Parents coming to more mutually acceptable divorce terms could prevent conflict between parents and parental alienation. If divorce lawyers encourage their clients to “keep the children in mind” when reaching financial statements, they can help to create more “successful” divorces (Portnoy 2008).

 Divorce lawyers can ensure that children of divorce are supported financially in negotiations. After a divorce, Portnoy advises lawyers to “establish a team” of “mental health professionals at your disposal who can fill the roles of coach, child specialist, or therapist,” (Portnoy 2008). In agreement with Portnoy, Amato supports third-party communication help between parents. 

According to Amato, the mental well-being of children of parental divorce requires “interventions that promote the positive involvement of both parents in children's lives following divorce, as well as the development of cooperative post-divorce relationships between parents,” (Amato 2001). 

While divorce lawyers can protect the mental well-being and educational opportunity of children of parental divorce, it is unrealistic to regulate for all lawyers to encourage reasonable divorce terms with their clients. Thus, obstacles with the implementation of divorce lawyers encouraging for fairer divorce terms prevent it from being a viable solution.

Part Three: The Future

The impact of parental divorce on children brings mental wellbeing issues and educational impediments. Children’s educational opportunities can be harmed by financial struggles in children’s families due to divorce. 

Protecting children’s educational opportunities calls for federal standardization of the system of calculating child support payment amounts to provide custodial parents with sufficient funds to preserve children’s standards of living. The most destructive factor for children’s mental well-being is Parental Alienation.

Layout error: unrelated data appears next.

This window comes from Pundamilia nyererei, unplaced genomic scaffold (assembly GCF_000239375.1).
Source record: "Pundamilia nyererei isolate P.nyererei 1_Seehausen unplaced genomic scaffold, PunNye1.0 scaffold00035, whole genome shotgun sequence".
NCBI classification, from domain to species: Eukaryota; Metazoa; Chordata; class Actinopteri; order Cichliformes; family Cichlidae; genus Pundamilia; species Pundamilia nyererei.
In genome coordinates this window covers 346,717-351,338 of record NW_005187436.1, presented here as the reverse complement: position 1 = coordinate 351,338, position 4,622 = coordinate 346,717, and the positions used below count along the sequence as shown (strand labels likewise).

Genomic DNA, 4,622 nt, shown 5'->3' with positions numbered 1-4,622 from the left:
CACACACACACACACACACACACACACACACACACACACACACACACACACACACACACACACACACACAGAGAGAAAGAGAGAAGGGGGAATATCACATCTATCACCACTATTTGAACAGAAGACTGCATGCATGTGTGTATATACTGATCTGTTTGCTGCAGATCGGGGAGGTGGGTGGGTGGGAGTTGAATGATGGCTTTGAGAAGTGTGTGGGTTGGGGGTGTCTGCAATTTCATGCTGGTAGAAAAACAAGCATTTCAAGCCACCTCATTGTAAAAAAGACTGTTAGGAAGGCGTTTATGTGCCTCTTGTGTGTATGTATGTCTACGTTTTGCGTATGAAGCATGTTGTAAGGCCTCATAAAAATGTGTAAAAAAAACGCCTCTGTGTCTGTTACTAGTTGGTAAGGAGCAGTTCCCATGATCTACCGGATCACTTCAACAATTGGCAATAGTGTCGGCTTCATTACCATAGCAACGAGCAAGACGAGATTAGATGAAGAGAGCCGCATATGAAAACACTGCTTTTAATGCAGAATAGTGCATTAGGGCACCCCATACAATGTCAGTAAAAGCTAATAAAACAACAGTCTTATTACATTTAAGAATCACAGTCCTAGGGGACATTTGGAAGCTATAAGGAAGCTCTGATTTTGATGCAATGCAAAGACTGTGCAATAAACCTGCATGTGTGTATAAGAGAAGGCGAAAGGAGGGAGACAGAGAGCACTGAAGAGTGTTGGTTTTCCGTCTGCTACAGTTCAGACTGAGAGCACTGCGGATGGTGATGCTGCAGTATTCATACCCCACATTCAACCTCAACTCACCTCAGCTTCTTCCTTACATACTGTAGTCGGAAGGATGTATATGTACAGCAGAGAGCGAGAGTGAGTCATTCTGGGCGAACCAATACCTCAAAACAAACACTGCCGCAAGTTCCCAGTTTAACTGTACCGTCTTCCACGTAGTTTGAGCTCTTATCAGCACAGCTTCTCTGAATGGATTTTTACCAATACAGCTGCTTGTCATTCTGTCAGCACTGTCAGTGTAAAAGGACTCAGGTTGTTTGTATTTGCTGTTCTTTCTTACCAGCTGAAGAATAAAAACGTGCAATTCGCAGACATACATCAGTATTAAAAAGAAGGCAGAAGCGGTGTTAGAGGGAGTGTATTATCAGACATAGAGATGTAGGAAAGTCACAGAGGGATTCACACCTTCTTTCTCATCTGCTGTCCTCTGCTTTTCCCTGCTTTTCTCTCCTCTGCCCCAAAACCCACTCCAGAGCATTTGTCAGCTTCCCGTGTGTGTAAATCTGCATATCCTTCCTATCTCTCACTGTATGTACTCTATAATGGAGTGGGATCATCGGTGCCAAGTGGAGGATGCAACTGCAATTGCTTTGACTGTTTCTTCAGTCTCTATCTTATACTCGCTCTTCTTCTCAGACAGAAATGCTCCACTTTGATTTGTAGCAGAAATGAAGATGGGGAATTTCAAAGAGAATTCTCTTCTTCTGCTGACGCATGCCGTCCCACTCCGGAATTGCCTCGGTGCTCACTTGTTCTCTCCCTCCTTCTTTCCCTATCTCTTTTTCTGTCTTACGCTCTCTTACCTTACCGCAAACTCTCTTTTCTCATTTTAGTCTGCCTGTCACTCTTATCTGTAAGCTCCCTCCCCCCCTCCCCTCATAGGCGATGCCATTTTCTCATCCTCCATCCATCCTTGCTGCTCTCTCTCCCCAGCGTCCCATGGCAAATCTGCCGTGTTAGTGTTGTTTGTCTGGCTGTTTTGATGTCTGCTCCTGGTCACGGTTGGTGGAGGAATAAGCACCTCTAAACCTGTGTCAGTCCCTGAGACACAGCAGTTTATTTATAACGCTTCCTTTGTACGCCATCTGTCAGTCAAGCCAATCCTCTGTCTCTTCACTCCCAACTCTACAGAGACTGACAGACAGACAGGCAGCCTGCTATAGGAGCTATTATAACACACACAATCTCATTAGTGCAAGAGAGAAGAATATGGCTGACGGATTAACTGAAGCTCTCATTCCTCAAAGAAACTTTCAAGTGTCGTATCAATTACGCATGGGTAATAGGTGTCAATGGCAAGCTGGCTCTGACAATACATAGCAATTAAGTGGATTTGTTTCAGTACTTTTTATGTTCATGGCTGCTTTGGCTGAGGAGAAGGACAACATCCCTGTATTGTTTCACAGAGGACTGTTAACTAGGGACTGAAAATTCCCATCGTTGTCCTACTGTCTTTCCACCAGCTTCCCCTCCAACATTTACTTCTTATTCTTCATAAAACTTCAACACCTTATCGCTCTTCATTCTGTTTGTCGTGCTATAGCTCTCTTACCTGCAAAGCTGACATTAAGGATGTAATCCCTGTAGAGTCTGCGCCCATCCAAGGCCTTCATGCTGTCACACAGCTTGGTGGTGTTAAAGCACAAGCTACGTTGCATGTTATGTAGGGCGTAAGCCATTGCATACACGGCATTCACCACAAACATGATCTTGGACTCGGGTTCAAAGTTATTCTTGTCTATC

Widespread implementation of the New Beginnings Program would educate parents about behavior that can be detrimental to their children as well as help children in communicating with their parents through conflict. With this proposal, fewer children will be compromised by parental divorce in the United States.

Works Cited 

Amato, Paul R., and Juliana M. Sobolewski. "The Effects of Divorce and Marital Discord on Adult Children's Psychological Well-being." American Sociological Review, vol. 66, no. 6, 2001, pp. 900-921. ProQuest, https://www.proquest.com/scholarly-journals/effects-divorce-marital-discord-on-adult/docview

Baker, Amy J., L., and Maria C. Verrocchio. "Parental Bonding and Parental Alienation as Correlates of Psychological Maltreatment in Adults in Intact and Non-Intact Families." Journal of Child and Family Studies, vol. 24, no. 10, 2015, pp. 3047-3057. ProQuest, https://www.proquest.com/scholarly-journals/parental-bonding-alienation-as-correlates/docview

Brand, Jennie E., et al. "Why does Parental Divorce Lower Children’s Educational Attainment? A Causal Mediation Analysis." Sociological Science, vol. 6, 2019, pp. 264-292. ProQuest, https://www.proquest.com/scholarly-journals/why-does-parental-divorce-lower-children-s/docview